A strawman argument against epigenetic clocks

This 2019 review of epigenetic clocks by Washington cancer researchers repeatedly returned to an argument for randomness as a cause for aging and disease:

“A time-dependent stochastic event process, like epigenetic drift, could lead to cancer formation through the accumulation of random epigenetic alterations that, through chance, eventually alter epigenetic driver gene expression leading to a clone of cells destined to become cancer..

It is plausible that the stochastic process inherent in epigenetic drift can induce aberrant methylation events that accumulate in normal cells and eventually induce cancer formation.

Epigenetic drift relates to a biological process that changes the DNA methylome with age via stochastic gains or losses of DNA methylation. Epigenetic drift can be understood in terms of errors in DNA methylation maintenance during DNA-replication.

The phenomenon of (epi)genetic drift is generally associated with phenotypic neutrality.

For patients who develop cancer around age 80, the most likely initiation time for the founder adenoma cell is predicted to be very early in life, roughly between the ages 15 to 20 years. This unexpected and provocative finding suggests that the optimal age-range for prevention of colorectal cancer may be in adolescence and early adulthood (and ideally through lifelong) dietary and lifestyle interventions.”


The reviewers’ strawman arguments intentionally mischaracterized aspects of the epigenetic clock:

1. The epigenetic clock founder’s actual view on aging was in The epigenetic clock theory of aging:

“The proposed epigenetic clock theory of ageing views biological ageing as an unintended consequence of both developmental programmes and maintenance programmes, the molecular footprints of which give rise to DNAm age estimators.”

The reviewers omitted this intrinsic view of aging, which didn’t fit into their block labeled Extrinsic per the above graphic.

2. Another misrepresentation was:

“In contrast to epigenetic clocks, epigenetic drift refers to a stochastic process that involves both gains and losses of the methylation state of CpG dinucleotides over time.”

A reader of the original 2013 epigenetic clock study would understand that epigenetic clocks measure “both gains and losses of methylation” as in:

“The 193 positively and 160 negatively correlated CpGs get hypermethylated and hypomethylated with age, respectively.”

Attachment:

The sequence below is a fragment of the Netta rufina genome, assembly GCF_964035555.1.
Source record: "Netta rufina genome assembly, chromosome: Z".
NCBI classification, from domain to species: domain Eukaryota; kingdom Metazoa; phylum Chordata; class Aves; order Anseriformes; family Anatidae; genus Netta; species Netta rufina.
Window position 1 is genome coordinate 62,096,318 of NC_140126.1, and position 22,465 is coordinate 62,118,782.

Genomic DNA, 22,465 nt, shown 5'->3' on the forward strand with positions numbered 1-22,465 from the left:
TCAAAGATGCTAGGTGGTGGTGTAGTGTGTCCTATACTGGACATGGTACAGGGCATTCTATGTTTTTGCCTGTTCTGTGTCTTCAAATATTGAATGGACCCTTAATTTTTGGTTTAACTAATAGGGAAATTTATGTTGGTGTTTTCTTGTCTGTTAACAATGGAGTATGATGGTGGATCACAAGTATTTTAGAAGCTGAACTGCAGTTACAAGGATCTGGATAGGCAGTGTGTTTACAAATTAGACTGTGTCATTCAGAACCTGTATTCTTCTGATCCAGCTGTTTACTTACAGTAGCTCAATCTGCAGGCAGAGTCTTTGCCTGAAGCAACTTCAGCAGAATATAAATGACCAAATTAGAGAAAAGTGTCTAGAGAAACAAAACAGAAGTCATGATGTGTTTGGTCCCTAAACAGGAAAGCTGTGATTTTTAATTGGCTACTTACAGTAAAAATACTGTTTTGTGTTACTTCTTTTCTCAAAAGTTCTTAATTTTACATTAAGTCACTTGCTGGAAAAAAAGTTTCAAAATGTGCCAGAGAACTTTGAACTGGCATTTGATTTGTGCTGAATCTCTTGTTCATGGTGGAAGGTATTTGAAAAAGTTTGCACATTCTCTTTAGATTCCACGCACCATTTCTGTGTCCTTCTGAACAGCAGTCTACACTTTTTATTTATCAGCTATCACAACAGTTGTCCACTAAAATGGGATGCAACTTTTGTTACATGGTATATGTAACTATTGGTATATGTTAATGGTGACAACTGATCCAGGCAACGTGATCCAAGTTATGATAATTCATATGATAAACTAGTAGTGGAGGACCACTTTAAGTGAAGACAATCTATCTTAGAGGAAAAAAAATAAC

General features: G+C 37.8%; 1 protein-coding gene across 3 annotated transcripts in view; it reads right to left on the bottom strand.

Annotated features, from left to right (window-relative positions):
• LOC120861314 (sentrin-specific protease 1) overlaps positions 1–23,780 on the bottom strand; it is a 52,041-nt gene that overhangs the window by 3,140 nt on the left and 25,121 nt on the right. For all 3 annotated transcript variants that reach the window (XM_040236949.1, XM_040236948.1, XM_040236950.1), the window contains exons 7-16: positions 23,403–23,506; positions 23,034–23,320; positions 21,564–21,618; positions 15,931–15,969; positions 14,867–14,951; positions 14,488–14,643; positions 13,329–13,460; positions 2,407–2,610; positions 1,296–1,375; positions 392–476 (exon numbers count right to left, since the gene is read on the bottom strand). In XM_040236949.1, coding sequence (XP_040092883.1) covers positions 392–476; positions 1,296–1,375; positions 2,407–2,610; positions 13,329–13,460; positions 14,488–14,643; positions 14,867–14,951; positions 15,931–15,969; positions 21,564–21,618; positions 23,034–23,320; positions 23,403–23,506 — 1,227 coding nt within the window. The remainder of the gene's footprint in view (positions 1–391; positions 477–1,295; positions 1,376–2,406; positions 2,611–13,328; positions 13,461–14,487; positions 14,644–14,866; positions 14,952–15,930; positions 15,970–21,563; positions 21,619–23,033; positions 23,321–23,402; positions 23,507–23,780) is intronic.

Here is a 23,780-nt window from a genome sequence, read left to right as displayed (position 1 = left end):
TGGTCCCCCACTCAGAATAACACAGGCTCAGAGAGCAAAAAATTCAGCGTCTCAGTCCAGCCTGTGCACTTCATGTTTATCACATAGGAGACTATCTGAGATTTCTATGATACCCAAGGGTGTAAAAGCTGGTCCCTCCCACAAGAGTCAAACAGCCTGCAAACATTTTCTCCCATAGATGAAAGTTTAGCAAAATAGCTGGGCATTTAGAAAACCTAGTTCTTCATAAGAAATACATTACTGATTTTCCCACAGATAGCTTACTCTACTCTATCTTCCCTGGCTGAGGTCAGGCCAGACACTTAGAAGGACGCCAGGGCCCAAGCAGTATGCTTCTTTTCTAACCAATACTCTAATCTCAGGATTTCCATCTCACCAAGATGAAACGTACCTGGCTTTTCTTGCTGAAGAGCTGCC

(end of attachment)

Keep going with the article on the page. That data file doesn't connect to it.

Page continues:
3. The reviewers omitted recent epigenetic clock significant developments. For example, there was no mention of the GrimAge study, although it was published before the review was submitted.

4. Epigenetic drift as the cause of aging and disease has abundant contrary evidence. The reviewers tossed in a little toward the end of their directed narrative:

“We found only a small number of drift-related CpG island-gene pairs for which drift correlated positively and significantly with gene expression.

The functional consequences of epigenetic drift need to be further elucidated.”

However, they didn’t acknowledge the elephant in the room: The epigenetic drift paradigm is generally inapplicable to humans because the vast majority of our cells don’t divide/proliferate!

https://cancerres.aacrjournals.org/content/early/2019/11/06/0008-5472.CAN-19-0924 “Epigenetic aging: more than just a clock when it comes to cancer” (not freely available)

Restrict information in the name of science?

A Stanford researcher was annoyed that we live in the 21st century, and advocated we return to previous centuries’ information-flow check valves of wise old men. No doubt the publishers of and subscribers to the Journal of the American Medical Association applauded the same old tired prescription.

Ten instances of the word “should” in the final two paragraphs provided ample evidence of the paper’s intent. Mirroring the current political climate, accusations made of others were items the accusers were guilty of themselves, such as:

“When these scientists act as investigators in the hundreds of observational studies that they publish, or as editors and peer reviewers in evaluating submissions from others, would they tolerate publishing analyses and funding proposals that might contradict their belief system?”

https://jamanetwork.com/journals/jama/fullarticle/2753533 “Neglecting Major Health Problems and Broadcasting Minor, Uncertain Issues in Lifestyle Science”


One of the paper’s references included an informative graphic:

“A histogram of the total number of rumor cascades in our data across the seven most frequent topical categories.”

https://science.sciencemag.org/content/359/6380/1146 “The spread of true and false news online”


I’ll borrow from the curation of another Stanford paper Online dating cuts out the middlemen in conclusion:

“Are there examples where it wouldn’t potentially improve a person’s life to choose their information sources? Friends, family, and other social groups – and religious, educational, and other institutions – have had their middlemen/guarantor time, and have been found lacking.

Make your own choices for your one precious life.”